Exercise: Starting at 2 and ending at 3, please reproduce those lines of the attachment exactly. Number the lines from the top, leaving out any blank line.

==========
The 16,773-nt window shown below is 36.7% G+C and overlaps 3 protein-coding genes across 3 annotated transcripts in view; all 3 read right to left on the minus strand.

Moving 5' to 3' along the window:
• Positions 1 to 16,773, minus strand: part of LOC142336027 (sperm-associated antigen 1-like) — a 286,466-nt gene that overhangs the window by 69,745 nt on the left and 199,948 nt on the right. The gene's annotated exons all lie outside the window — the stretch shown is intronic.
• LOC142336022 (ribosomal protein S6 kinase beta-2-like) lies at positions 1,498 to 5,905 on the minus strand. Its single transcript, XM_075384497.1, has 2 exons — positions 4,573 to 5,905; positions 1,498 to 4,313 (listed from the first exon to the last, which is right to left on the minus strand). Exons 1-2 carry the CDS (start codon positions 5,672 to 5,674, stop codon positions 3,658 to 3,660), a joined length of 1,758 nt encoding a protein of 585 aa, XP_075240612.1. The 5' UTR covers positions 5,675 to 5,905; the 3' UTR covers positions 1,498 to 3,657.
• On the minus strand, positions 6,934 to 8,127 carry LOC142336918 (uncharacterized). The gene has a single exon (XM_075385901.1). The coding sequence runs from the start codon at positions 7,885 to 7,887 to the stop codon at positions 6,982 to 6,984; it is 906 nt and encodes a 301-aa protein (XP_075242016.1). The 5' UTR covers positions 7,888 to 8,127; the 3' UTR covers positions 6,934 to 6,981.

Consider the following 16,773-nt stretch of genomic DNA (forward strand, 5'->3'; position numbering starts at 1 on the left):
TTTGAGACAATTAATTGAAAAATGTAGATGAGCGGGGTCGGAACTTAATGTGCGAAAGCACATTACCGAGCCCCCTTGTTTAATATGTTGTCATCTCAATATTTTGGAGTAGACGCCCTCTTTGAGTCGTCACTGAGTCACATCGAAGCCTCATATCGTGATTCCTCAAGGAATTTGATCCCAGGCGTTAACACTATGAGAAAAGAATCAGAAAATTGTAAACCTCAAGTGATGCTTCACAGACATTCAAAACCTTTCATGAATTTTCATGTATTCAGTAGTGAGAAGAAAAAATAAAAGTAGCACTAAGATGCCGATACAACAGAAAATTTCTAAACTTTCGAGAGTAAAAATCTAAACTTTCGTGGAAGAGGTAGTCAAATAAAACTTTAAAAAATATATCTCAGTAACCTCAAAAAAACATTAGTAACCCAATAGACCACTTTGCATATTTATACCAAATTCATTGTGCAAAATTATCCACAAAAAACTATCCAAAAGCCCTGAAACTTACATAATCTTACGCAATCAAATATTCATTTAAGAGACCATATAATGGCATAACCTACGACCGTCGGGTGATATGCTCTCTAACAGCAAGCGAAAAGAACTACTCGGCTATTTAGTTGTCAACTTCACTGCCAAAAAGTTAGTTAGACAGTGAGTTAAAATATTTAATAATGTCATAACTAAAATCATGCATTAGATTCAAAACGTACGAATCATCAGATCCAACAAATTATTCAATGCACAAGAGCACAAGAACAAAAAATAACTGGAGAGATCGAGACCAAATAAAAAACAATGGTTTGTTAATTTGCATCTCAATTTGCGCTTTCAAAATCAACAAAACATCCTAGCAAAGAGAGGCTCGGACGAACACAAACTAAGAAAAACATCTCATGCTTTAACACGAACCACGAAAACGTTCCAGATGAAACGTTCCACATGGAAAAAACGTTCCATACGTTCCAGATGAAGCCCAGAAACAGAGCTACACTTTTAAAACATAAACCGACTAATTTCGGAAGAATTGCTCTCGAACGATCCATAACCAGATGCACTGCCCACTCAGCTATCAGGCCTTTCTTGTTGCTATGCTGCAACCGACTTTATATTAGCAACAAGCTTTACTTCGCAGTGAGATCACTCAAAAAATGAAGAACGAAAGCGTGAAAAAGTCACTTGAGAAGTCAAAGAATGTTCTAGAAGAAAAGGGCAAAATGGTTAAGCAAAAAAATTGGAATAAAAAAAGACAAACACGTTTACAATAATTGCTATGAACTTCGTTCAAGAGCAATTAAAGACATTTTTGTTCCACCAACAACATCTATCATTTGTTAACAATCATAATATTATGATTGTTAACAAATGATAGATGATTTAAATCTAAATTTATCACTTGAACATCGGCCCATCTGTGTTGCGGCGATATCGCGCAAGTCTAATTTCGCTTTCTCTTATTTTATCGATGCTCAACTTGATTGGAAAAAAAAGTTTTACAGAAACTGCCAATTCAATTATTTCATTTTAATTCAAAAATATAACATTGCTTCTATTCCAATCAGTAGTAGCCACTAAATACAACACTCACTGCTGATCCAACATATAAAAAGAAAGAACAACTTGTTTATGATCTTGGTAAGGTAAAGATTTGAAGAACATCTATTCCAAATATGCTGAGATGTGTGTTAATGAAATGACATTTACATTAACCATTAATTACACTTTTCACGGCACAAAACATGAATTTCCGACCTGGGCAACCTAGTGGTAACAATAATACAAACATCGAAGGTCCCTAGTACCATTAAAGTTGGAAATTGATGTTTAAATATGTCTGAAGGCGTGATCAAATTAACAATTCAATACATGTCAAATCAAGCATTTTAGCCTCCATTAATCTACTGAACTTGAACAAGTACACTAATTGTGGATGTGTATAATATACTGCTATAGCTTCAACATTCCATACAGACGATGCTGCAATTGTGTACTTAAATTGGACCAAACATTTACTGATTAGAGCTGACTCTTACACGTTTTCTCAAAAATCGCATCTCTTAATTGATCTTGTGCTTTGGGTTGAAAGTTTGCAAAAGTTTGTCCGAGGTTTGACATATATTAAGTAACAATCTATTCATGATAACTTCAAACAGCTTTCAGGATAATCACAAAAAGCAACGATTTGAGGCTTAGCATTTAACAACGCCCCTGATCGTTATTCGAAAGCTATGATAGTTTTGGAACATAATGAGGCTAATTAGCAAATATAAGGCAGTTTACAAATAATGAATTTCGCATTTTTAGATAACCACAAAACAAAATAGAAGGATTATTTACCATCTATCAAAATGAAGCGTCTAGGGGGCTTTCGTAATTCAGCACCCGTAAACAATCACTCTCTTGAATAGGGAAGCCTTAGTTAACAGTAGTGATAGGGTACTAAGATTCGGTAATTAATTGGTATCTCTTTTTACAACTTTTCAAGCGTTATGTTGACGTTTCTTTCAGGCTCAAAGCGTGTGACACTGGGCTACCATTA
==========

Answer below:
Moving 5' to 3' along the window:
• Positions 1 to 16,773, minus strand: part of LOC142336027 (sperm-associated antigen 1-like) — a 286,466-nt gene that overhangs the window by 69,745 nt on the left and 199,948 nt on the right. The gene's annotated exons all lie outside the window — the stretch shown is intronic.